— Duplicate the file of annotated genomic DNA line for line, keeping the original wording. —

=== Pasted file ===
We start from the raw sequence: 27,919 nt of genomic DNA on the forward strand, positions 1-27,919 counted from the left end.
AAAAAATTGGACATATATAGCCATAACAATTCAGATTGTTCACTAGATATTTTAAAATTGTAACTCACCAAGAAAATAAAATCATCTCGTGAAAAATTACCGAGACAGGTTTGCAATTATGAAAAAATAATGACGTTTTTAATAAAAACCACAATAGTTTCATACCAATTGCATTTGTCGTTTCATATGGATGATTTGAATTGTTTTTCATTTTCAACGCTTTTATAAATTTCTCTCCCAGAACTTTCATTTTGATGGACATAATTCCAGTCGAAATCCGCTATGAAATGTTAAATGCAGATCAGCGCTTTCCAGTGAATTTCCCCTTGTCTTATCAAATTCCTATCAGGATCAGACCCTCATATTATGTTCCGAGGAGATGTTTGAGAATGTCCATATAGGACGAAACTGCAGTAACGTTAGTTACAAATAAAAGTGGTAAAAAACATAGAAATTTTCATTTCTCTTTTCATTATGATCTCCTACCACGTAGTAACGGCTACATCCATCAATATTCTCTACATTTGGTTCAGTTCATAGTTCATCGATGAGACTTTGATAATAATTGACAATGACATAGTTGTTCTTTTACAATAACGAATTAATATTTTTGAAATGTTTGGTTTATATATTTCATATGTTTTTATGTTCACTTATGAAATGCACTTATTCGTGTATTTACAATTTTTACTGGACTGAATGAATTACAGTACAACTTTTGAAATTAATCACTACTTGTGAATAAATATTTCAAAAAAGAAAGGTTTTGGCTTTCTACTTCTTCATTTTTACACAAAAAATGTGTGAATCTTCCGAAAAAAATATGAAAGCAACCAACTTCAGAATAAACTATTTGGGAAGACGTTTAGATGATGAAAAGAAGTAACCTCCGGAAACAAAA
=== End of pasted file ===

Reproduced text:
We start from the raw sequence: 27,919 nt of genomic DNA on the forward strand, positions 1-27,919 counted from the left end.
AAAAAATTGGACATATATAGCCATAACAATTCAGATTGTTCACTAGATATTTTAAAATTGTAACTCACCAAGAAAATAAAATCATCTCGTGAAAAATTACCGAGACAGGTTTGCAATTATGAAAAAATAATGACGTTTTTAATAAAAACCACAATAGTTTCATACCAATTGCATTTGTCGTTTCATATGGATGATTTGAATTGTTTTTCATTTTCAACGCTTTTATAAATTTCTCTCCCAGAACTTTCATTTTGATGGACATAATTCCAGTCGAAATCCGCTATGAAATGTTAAATGCAGATCAGCGCTTTCCAGTGAATTTCCCCTTGTCTTATCAAATTCCTATCAGGATCAGACCCTCATATTATGTTCCGAGGAGATGTTTGAGAATGTCCATATAGGACGAAACTGCAGTAACGTTAGTTACAAATAAAAGTGGTAAAAAACATAGAAATTTTCATTTCTCTTTTCATTATGATCTCCTACCACGTAGTAACGGCTACATCCATCAATATTCTCTACATTTGGTTCAGTTCATAGTTCATCGATGAGACTTTGATAATAATTGACAATGACATAGTTGTTCTTTTACAATAACGAATTAATATTTTTGAAATGTTTGGTTTATATATTTCATATGTTTTTATGTTCACTTATGAAATGCACTTATTCGTGTATTTACAATTTTTACTGGACTGAATGAATTACAGTACAACTTTTGAAATTAATCACTACTTGTGAATAAATATTTCAAAAAAGAAAGGTTTTGGCTTTCTACTTCTTCATTTTTACACAAAAAATGTGTGAATCTTCCGAAAAAAATATGAAAGCAACCAACTTCAGAATAAACTATTTGGGAAGACGTTTAGATGATGAAAAGAAGTAACCTCCGGAAACAAAA